7. When the paper has been in the developer for about 30 seconds the image should begin to appear and it will continue to darken for about two minutes. Agitate the paper gently during this period by rocking the dish or moving the paper about carefully with the tongs.
  8. After the prescribed time the image reaches a stage where there is little further change in its density. At this point, remove the sheet from the developer and let the liquid drain off.
  9. When the developer solution has drained off the paper, take the second pair of tongs and transfer it to the stop for 15-30 seconds.
  10. Transfer the print from the stop bath to the fixer. After about a minute the white light may be switched on and the print can be examined.
  11. The print should now be transferred to the wash and kept there face down for 30 minutes, or at least twice as long for double-weight paper. In the case of resin-coated paper it need only be for five minutes.
  12. The finished print should now be dried. If a squeegee roller or photographic blotting paper is used to remove excess water care should be taken not to get dust on to the surface, which will remain tacky until the print is dry.



Frame. No matter what size, you’ll need two strips of wood the same length. A lightweight wood like pine, spruce, or split bamboo is best. For kites more than 1 metre in length, use wood 1 cm. wide. For smaller kites, use 75 mm wood. First, notch both ends of each piece to a depth of about a quarter of an inch. Next find the center of each piece, position the two at right angles, and glue. When the glue is dry, lash the pieces together with fishing line or heavy thread and spread a thin coat of glue over the lashing. (Don’t fasten with nails, tacks, or staples, since they add weight and weaken the wood.) Then string lightweight cord or fishing line through the notches so that the resulting frame is taut.

Cover. Use newsprint for smaller kites and brown wrapping paper or any paper about the same weight for larger ones. If the paper is wrinkled, it should be ironed. Next, outline the frame on the paper, leaving an extra inch all the way around. If the cover is to be decorated, this is the time to do it. Use crayon, water colors, or glue-on cutouts. Then glue the cover to the frame, bending the extra inch around the string and leaving room for the crosspieces to protrude. The cover should be tight and flat. After it is in place, apply a light coating of shellac or dope.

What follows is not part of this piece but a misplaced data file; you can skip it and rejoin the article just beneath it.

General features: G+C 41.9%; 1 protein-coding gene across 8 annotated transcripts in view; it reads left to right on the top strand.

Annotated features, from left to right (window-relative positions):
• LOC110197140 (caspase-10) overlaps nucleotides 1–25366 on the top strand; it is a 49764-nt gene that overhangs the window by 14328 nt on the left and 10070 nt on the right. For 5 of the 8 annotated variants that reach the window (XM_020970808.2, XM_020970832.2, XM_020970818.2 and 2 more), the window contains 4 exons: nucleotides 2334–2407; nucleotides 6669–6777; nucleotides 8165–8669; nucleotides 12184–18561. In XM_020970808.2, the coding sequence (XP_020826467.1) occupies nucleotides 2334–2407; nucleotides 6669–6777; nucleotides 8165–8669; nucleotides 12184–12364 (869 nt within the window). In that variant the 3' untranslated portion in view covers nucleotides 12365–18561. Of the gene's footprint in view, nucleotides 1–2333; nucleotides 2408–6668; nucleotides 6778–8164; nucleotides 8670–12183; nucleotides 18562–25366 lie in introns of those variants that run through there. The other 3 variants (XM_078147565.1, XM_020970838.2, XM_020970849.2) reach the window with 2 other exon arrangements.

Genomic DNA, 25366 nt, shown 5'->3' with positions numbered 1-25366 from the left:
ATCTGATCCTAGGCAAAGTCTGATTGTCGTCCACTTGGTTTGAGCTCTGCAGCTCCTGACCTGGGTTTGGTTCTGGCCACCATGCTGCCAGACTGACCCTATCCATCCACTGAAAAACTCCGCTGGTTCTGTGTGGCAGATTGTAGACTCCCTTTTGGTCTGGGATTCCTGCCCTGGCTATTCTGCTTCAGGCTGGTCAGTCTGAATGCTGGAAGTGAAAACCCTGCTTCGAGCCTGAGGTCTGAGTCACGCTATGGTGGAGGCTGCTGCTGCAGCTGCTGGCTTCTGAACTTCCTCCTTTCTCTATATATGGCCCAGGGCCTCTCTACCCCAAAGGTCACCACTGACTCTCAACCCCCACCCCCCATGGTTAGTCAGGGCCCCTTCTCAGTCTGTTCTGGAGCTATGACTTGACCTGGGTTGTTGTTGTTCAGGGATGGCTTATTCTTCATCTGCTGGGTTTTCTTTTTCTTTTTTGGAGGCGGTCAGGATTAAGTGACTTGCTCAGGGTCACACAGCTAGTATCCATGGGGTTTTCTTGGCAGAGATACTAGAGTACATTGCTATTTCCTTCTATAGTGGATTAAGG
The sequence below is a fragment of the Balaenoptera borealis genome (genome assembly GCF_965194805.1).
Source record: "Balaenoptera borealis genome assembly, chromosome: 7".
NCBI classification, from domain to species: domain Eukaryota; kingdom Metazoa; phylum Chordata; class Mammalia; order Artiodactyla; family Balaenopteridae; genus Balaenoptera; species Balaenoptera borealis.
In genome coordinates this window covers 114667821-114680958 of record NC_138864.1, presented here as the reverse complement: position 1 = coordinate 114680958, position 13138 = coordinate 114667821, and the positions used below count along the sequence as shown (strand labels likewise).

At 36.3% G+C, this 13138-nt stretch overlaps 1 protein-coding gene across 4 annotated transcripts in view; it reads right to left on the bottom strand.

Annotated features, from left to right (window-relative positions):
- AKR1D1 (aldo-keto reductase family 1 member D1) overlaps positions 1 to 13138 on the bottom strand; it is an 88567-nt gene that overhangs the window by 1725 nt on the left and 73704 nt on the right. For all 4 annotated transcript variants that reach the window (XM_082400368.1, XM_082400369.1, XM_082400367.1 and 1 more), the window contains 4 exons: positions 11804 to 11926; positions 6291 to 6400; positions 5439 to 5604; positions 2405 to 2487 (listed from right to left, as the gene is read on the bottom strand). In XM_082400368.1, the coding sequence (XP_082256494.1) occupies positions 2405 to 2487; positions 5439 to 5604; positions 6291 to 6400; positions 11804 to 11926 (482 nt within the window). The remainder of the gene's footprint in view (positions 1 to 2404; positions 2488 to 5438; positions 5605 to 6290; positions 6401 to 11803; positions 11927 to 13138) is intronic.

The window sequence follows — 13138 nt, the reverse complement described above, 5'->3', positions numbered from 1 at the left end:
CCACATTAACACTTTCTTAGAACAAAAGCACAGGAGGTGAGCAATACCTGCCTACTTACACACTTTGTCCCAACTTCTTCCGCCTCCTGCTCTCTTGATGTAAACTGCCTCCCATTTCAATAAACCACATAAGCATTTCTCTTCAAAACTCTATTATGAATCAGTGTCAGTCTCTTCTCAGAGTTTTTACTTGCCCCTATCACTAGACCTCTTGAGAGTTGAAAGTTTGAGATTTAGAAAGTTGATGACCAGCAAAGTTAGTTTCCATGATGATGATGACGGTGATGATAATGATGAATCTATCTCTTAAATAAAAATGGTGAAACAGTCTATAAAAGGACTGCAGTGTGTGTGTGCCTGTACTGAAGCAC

Controls. The kite’s controls are the bridle, which is used for steering, and the tail, which helps keep the kite upright. For the bridle, use two lengths of string, each about a quarter again as long as one of the supports. One piece is fastened a few inches from each end of the horizontal support, and the other is attached in the same way to the vertical support. The flying line, for which you’ll need at least 100 metres of wrapping twine, is fastened where the strings meet. For the tail, start with 5 metres of string; more, if the kite is a large one. Attach strips of rag at 25-or 50-cm intervals; then fasten the tail at a point 10or 15 cm above the base of the kite. Determining the proper length for the tail is a matter of trial and error. If the kite dives, haul it in and add more. When the tail is right, the kite will remain on an even keel.

(Adapted from: How to fly a kite, catch a fish, grow a flower and other activities for you and your child.by Alvin Schwartz, 1964.


Try this exercise: Exercise 1



Sequence, or order, is important in giving instructions. The table blow shows some common expressions used.


The first step is

First of all,

The first stage is

To begin with,

. begins with


. commences with


Before this,


Prior to this,


At the same time,



When this happens


Secondly, Thirdly etc

After this,


The next step is


In the next stage,


In the following stage,


Following this,

As soon as the committee has finished its work, .


… until …


… finishes with …


concludes with…

In the last stage,

The last step is …

Manner – how something is done

in such a way that…

slowly, carefully, etc

with care/precision

in a careful way/manner

Purpose – why something is done

so as to …

so as not to …

so that …

in order to …

in order not to …